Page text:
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Whats the problem with punk?

Discussion in 'Miscellaneous [BG]' started by russ_4ft, Feb 16, 2002.


  1. I cant seem to work out what some of you think about punk. Reading a thread currently being discussed on the boards it seems that there are a lot of people who are very stereotypical here.
    People are basically saying stuff like you dont have to be good at an instrument to play punk or punk is just noise or musical knowlede is nothing in punk etc.
    I class punk as a difficult type of music to play and i think that you do need to know about both your instrument and about the music your playing.
    I think the reason that many of you say this is because of your lack of knowledge towards punk.
    Check out 'no use for a name' and 'Goldfinger' and then tell me that what you said before is true.
    Their harmonies are amazing, the bass playing is very good and he sometimes plays the melodie line to the song, he explores the bassline well.
    Punk has evolved as well and even if the old school punks dont agree with it, it's still happening.

    - Russ
     
  2. The biggest problem is that 'punk' has become just another product to be marketed by major label record companies. There are still plenty of real DIY Punk bands out there, but the market is so saturated with 'punk' bands and labels (note the use of apostrophes to differentiate punk from 'punk') who have ripped off their sound and dress the part, the good ones get lost in the shuffle, or get labeled as a 'sell-out' when they get signed by a large label (even if they were good enough to deserve the attention). Really, the rip-off started in the late '70's with 'new wave', but now, what used to be called 'new wave', and later 'alternative', is full blown mainstream. 'Punk' bands sell millions of albums, and 'alternative' radio stations are top-5 in their radio markets.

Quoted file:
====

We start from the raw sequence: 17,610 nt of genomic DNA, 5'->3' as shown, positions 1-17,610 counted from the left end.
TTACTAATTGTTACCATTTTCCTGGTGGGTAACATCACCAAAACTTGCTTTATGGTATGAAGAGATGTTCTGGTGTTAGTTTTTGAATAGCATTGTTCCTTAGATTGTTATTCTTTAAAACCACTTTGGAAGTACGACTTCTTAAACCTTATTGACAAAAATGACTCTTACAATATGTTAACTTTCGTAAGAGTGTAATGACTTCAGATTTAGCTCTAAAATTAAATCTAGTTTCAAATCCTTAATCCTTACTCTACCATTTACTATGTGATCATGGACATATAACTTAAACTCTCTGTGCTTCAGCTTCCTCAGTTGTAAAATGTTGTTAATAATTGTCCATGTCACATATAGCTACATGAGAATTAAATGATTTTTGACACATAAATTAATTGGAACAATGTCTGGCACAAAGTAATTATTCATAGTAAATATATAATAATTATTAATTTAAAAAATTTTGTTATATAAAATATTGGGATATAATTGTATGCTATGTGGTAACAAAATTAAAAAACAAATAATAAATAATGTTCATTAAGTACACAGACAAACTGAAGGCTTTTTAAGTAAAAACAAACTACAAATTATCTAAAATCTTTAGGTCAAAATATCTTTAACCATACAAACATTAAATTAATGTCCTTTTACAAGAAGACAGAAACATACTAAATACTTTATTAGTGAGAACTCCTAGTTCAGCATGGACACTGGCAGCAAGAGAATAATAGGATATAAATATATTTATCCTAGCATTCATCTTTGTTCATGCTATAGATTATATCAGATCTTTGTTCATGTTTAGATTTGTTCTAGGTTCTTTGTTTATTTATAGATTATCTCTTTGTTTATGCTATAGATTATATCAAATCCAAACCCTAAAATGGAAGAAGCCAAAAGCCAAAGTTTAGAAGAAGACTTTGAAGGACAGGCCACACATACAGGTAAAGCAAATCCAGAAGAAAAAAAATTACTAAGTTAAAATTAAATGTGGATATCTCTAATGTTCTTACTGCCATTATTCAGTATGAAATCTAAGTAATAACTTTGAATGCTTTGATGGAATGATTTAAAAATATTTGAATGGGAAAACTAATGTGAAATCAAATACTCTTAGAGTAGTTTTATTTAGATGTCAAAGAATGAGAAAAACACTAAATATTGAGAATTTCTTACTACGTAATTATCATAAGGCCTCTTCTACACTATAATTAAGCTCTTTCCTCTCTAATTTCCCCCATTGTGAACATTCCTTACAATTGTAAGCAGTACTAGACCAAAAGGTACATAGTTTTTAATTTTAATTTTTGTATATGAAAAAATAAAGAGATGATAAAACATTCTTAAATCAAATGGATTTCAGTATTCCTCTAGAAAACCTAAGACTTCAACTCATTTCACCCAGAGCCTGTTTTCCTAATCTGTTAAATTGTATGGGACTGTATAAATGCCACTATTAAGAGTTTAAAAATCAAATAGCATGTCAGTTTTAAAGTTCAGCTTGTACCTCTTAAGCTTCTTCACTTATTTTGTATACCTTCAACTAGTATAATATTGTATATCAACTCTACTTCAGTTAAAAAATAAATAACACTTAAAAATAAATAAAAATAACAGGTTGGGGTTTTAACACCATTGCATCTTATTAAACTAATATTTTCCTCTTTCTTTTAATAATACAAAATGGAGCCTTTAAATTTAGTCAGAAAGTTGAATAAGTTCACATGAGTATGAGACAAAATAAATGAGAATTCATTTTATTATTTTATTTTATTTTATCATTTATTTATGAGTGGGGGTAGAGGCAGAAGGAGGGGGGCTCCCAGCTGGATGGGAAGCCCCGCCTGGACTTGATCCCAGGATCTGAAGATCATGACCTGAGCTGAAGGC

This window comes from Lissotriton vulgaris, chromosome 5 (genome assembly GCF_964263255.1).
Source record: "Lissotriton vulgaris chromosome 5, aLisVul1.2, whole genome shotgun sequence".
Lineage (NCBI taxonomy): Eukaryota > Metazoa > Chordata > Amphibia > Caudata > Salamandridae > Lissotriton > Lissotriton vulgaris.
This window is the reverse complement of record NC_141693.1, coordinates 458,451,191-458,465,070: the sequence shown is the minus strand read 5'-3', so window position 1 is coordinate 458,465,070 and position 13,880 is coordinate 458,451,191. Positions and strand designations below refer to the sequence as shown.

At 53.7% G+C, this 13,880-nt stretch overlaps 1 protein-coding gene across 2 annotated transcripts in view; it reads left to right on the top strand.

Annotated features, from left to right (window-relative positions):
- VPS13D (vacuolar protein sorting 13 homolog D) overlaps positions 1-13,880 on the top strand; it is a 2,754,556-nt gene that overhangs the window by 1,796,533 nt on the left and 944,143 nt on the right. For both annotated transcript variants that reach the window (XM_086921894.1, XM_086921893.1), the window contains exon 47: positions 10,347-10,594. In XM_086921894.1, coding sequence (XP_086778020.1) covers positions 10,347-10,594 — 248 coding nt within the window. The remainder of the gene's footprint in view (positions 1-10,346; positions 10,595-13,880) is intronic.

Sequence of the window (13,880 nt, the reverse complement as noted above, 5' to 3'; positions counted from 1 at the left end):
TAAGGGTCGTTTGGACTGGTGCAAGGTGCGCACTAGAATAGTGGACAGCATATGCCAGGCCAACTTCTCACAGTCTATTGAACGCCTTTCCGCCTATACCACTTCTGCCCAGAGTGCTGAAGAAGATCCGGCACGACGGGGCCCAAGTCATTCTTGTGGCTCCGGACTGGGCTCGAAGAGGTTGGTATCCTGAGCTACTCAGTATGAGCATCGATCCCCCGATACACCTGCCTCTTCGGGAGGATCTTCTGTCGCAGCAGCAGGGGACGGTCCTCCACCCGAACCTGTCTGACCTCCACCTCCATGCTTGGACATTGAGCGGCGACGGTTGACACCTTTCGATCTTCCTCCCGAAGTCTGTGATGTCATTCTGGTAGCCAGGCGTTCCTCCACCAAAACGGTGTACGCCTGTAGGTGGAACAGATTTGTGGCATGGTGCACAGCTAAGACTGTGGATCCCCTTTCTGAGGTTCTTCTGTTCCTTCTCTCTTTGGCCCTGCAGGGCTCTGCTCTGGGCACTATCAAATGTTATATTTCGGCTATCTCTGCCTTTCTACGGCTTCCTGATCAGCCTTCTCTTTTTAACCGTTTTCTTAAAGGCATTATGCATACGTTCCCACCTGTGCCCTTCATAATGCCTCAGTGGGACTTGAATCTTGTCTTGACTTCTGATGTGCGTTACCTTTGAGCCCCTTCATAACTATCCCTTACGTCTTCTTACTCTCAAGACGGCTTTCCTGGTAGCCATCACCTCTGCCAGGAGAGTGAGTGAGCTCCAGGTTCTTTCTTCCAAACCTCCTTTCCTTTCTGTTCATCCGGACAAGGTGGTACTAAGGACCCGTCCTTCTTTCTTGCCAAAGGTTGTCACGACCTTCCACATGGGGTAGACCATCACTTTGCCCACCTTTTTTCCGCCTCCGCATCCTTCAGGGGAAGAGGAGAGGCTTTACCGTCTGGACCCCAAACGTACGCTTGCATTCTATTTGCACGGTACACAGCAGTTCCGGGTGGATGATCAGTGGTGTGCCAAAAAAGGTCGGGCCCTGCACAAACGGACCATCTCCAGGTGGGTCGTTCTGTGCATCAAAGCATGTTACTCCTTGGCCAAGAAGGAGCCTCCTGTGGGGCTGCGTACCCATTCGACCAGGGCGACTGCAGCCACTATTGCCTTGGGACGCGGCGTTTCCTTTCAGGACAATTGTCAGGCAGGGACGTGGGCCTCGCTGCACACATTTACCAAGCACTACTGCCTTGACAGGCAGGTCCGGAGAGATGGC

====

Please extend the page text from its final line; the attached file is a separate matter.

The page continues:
I think we need an alternative to 'alternative'. It's just not Punk to be 'punk' anymore.
     
  3. Maybe it's the fact that punk appears to be the antithesis of jazz and there are quite a few jazz bassers here.

    I (for one) guess that they know much MUCH more than I do so I don't really contest their opinions, even though it leaves me with an eerie feeling.

    In the end punk rock fills the musical and expressional needs of some of us. So what if you have three chords and a two-note bassline? Of course some find it boring (more than understandable especially if they want to explore the outer limits of music); others just love the simplicity and energy that punk provides.

    Could you be a serious musician and do punk? Heh! Ever heard "Outlandos D'Amour" by The Police??? "Next To You" and "Peanuts" were not punk but VERY punk-influenced... so hey...
    ;)
     
  4. Dan I'm not so sure new wave, whatever it was, really ripped off punk. It was more a natural progression, but again new wave fell prey to recording companies the same way punk did!
     
  5. Brendan

    Brendan

    Jun 18, 2000
    Austin, TX
    Misrepresentation.